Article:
The Malayan Tapir
Help protect the Tapirs
The Tapirus indicus more commonly known as the Malayan Tapir or the Asian Tapir, is an endangered animal found in certain parts of Asia. This animal wasn't discovered until 1819 and ever since has been in a drastic decline. The Malayan Tapir can reach 720 pounds and can get as long as 6 feet.
Causes and Solutions for Decline
The tapir is in decline because of several reasons. The main one is deforestation. People have been cutting down the lush jungles these animals live in for lumber. A side from deforestation, hunting and fragmentation are serious issues. Though hunting for the Malayan Tapir is illegal, and their meat doesn't taste that good, people still hunt them for sport. One obvious way we can solve tis is by making the forests where the Malayan Tapir lives live a protected area. This will prevent any hunting or deforestation in the forests, and will hopefully allow the population to bounce back.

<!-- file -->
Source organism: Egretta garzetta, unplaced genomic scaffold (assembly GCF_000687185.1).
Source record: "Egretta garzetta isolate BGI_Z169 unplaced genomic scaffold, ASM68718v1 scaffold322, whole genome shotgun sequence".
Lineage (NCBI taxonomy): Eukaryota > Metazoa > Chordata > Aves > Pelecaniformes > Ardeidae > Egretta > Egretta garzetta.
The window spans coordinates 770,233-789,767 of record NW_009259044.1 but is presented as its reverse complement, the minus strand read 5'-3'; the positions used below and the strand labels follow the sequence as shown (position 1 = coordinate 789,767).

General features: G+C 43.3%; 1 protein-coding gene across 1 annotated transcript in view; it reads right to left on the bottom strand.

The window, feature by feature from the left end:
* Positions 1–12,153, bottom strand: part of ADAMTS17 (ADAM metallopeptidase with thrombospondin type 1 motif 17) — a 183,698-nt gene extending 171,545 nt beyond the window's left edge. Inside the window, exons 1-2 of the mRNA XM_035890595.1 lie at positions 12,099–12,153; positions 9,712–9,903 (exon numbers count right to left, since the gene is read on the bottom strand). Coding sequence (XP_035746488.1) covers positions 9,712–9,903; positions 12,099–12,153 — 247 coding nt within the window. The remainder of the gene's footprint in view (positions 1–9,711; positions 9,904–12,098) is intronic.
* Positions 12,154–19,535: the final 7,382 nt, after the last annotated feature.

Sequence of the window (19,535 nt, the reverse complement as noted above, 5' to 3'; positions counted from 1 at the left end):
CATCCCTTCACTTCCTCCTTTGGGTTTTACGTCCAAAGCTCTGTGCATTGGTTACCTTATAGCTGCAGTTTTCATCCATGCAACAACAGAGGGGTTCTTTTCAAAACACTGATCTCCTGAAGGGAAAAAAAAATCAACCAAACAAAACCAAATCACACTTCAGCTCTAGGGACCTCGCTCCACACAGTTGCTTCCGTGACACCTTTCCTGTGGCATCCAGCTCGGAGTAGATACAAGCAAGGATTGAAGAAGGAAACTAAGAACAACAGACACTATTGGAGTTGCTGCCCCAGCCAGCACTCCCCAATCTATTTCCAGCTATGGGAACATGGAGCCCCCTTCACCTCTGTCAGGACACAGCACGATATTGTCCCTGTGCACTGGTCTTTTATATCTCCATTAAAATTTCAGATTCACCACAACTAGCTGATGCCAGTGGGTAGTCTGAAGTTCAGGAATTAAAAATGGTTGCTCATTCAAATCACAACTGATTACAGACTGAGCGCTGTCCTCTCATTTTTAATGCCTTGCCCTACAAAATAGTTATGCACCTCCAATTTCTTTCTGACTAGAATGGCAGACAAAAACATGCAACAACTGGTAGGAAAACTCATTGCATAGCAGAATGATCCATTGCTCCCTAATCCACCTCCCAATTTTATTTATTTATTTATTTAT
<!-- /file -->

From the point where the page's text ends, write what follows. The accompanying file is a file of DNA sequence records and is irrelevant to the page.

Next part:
The Malayan Tapir is found for only in the moist tropical jungles of Myanmar, Thailand, Malaysia, and Indonesia. Unfortunately due to the limited area they live in and all the problems they have faced in the pasted decades, there are currently only around 1500-2000 tapirs found in the wild.
The Malayan Tapir is a strange animal, and not just in how it looks, but as well as how it behaves. The Tapir is know as being a nocturnal animal, but over the past years more and more day time sightings of this animal have surfaced. Tapirs are also quite solitary, but during the mating seasons they tend to group together, then disband once the mating season is over. With the heat and humidity of the jungle, Malayan Tapirs tend to enjoy swimming in the cool waters.
Why should we save the Malayan Tapir?
The tapir is considered an umbrella species. This is a species that protects the organisms to co-occupy the same areas. Many animals in the forest are protected by this. Without the Malayan Tapir many other species that rely on it for protection might face extinction.
The Malayan Tapir is a major animal in seed dispersal. For these reasons, they are called "ecological engineers" and "gardeners of the forest". The Tapir's diet consists of mostly leaves, twigs, and fruit, but have been known to eat brush. With this specific diet, seed dispersal is very common for the Malayan Tapir.
Will you save the Tapir?
Endangered Tapir's First Words
For this video, the noises start around 0:26.